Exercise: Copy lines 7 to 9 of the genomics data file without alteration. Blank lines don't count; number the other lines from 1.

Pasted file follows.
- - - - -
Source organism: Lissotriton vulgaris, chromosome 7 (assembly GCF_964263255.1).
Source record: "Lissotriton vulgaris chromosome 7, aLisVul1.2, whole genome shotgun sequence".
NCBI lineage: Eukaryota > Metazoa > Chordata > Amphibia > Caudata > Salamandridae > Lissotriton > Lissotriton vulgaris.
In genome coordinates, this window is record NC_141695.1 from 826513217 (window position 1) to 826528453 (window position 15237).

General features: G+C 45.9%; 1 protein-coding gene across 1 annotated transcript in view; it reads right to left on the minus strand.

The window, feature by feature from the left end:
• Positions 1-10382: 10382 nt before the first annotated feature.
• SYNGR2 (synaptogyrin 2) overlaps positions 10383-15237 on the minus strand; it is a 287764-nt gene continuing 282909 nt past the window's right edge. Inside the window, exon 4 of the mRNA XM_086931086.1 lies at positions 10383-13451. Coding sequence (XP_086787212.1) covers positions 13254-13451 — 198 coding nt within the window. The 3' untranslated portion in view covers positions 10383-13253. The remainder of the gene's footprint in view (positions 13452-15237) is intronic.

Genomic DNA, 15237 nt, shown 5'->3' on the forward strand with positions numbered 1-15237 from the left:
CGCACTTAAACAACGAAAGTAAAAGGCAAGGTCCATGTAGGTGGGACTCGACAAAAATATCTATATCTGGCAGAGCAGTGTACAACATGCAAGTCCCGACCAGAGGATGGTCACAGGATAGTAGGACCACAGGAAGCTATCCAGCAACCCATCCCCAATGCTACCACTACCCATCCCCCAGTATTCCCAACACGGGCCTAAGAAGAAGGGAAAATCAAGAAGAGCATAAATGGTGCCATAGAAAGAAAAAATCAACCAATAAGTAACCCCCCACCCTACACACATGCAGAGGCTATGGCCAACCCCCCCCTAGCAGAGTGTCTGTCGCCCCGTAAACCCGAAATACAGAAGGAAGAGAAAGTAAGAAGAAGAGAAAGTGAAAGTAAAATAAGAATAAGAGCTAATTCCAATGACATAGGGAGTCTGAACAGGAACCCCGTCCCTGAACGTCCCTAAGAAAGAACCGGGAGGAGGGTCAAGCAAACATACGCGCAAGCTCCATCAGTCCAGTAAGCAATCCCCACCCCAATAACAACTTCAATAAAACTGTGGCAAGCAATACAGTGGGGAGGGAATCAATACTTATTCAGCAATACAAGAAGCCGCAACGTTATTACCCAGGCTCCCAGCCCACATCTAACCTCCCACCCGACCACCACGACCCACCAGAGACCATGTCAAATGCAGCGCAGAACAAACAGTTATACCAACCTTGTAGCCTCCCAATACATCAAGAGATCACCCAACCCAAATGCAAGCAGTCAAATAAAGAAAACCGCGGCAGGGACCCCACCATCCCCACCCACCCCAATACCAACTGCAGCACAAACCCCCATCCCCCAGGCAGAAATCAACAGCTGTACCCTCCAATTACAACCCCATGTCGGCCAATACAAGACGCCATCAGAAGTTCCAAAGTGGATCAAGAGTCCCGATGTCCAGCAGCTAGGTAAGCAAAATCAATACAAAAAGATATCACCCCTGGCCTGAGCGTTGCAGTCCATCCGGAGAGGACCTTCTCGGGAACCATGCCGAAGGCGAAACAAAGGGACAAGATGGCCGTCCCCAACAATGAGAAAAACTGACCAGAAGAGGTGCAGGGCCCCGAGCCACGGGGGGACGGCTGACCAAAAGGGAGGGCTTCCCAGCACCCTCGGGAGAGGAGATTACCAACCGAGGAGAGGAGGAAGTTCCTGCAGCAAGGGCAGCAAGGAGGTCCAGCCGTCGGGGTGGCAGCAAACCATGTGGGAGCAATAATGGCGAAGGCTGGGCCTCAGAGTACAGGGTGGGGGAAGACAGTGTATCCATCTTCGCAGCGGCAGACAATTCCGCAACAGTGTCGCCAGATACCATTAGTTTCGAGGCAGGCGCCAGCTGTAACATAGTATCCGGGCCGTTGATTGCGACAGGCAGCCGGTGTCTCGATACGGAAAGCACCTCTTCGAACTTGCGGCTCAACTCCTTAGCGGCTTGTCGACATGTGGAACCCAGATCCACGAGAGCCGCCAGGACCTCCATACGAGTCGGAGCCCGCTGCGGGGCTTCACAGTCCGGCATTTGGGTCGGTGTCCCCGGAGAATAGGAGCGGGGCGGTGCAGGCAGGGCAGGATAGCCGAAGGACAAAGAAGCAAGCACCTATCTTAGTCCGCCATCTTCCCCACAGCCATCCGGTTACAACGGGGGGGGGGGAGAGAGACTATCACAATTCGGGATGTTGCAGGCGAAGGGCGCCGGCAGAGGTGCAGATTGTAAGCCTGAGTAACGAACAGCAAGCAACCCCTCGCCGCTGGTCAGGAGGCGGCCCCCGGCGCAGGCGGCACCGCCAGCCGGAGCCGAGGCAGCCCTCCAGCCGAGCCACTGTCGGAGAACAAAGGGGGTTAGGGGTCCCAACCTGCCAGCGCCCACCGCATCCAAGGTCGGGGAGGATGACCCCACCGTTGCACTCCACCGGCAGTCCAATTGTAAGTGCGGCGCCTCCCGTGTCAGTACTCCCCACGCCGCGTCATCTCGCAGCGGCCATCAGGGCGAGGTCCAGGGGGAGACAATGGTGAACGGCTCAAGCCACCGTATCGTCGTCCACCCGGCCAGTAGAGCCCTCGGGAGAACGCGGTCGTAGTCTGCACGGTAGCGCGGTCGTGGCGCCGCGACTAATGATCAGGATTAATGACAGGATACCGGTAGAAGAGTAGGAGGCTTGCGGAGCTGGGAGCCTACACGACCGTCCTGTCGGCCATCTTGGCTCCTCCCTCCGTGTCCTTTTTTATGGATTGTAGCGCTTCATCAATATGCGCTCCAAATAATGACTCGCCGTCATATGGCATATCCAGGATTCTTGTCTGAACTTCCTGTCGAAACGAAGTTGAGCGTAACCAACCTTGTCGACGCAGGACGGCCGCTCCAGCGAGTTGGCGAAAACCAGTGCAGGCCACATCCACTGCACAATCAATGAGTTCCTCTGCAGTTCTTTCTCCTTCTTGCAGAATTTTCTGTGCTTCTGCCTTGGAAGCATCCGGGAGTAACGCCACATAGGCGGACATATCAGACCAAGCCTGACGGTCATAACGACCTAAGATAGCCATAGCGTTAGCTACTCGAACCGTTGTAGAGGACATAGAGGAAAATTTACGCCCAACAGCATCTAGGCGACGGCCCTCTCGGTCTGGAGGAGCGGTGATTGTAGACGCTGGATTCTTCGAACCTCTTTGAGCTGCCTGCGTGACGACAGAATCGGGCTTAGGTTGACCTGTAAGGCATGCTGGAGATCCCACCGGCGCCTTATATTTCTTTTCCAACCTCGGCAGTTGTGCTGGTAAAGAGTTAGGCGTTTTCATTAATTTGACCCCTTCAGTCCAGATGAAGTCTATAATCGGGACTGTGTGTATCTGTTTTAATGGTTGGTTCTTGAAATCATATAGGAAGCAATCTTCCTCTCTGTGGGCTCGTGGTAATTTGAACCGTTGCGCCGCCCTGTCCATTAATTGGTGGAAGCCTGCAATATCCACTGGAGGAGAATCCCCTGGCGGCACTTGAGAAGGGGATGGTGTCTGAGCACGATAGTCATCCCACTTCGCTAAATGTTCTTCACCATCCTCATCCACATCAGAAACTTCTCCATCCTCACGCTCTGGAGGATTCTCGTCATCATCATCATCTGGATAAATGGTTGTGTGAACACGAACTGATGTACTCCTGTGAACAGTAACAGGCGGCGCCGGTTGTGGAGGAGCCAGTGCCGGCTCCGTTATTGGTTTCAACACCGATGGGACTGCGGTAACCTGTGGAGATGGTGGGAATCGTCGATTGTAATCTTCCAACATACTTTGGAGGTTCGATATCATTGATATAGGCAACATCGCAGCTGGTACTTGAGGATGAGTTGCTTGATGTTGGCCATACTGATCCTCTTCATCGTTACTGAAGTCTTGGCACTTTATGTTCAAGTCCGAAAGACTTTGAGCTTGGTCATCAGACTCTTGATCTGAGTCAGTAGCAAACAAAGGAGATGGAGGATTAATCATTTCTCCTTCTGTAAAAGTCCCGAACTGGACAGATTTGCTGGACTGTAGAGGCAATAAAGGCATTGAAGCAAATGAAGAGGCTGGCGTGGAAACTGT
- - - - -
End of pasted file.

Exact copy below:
• Positions 1-10382: 10382 nt before the first annotated feature.
• SYNGR2 (synaptogyrin 2) overlaps positions 10383-15237 on the minus strand; it is a 287764-nt gene continuing 282909 nt past the window's right edge. Inside the window, exon 4 of the mRNA XM_086931086.1 lies at positions 10383-13451. Coding sequence (XP_086787212.1) covers positions 13254-13451 — 198 coding nt within the window. The 3' untranslated portion in view covers positions 10383-13253. The remainder of the gene's footprint in view (positions 13452-15237) is intronic.

Genomic DNA, 15237 nt, shown 5'->3' on the forward strand with positions numbered 1-15237 from the left: